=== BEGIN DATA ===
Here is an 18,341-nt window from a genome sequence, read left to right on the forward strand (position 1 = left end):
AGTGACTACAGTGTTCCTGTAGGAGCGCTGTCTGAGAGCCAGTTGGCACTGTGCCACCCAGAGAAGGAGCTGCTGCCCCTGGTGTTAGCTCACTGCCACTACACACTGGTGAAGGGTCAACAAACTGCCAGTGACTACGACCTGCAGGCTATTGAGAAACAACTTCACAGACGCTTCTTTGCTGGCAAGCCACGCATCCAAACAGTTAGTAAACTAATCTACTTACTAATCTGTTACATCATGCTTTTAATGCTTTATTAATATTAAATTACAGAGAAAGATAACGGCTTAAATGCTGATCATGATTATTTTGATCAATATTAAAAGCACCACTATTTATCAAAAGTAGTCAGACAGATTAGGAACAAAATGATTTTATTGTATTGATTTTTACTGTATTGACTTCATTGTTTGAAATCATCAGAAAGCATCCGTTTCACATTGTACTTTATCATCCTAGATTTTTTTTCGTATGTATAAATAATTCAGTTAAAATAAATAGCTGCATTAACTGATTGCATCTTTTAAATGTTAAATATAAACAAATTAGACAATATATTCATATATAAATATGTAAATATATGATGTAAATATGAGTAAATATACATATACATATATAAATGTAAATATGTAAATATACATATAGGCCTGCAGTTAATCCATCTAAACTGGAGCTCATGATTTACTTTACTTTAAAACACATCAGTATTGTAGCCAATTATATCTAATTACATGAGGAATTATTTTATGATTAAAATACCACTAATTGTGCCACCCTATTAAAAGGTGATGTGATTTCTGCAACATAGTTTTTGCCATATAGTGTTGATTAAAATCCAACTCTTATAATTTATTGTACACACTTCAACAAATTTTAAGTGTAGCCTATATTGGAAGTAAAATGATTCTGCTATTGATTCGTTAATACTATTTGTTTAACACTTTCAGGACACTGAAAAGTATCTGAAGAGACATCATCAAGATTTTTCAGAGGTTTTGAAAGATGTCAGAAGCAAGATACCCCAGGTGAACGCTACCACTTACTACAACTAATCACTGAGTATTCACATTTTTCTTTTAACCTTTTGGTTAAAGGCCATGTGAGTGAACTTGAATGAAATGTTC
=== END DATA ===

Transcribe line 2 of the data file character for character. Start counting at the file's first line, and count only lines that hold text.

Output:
AGTGACTACAGTGTTCCTGTAGGAGCGCTGTCTGAGAGCCAGTTGGCACTGTGCCACCCAGAGAAGGAGCTGCTGCCCCTGGTGTTAGCTCACTGCCACTACACACTGGTGAAGGGTCAACAAACTGCCAGTGACTACGACCTGCAGGCTATTGAGAAACAACTTCACAGACGCTTCTTTGCTGGCAAGCCACGCATCCAAACAGTTAGTAAACTAATCTACTTACTAATCTGTTACATCATGCTTTTAATGCTTTATTAATATTAAATTACAGAGAAAGATAACGGCTTAAATGCTGATCATGATTATTTTGATCAATATTAAAAGCACCACTATTTATCAAAAGTAGTCAGACAGATTAGGAACAAAATGATTTTATTGTATTGATTTTTACTGTATTGACTTCATTGTTTGAAATCATCAGAAAGCATCCGTTTCACATTGTACTTTATCATCCTAGATTTTTTTTCGTATGTATAAATAATTCAGTTAAAATAAATAGCTGCATTAACTGATTGCATCTTTTAAATGTTAAATATAAACAAATTAGACAATATATTCATATATAAATATGTAAATATATGATGTAAATATGAGTAAATATACATATACATATATAAATGTAAATATGTAAATATACATATAGGCCTGCAGTTAATCCATCTAAACTGGAGCTCATGATTTACTTTACTTTAAAACACATCAGTATTGTAGCCAATTATATCTAATTACATGAGGAATTATTTTATGATTAAAATACCACTAATTGTGCCACCCTATTAAAAGGTGATGTGATTTCTGCAACATAGTTTTTGCCATATAGTGTTGATTAAAATCCAACTCTTATAATTTATTGTACACACTTCAACAAATTTTAAGTGTAGCCTATATTGGAAGTAAAATGATTCTGCTATTGATTCGTTAATACTATTTGTTTAACACTTTCAGGACACTGAAAAGTATCTGAAGAGACATCATCAAGATTTTTCAGAGGTTTTGAAAGATGTCAGAAGCAAGATACCCCAGGTGAACGCTACCACTTACTACAACTAATCACTGAGTATTCACATTTTTCTTTTAACCTTTTGGTTAAAGGCCATGTGAGTGAACTTGAATGAAATGTTC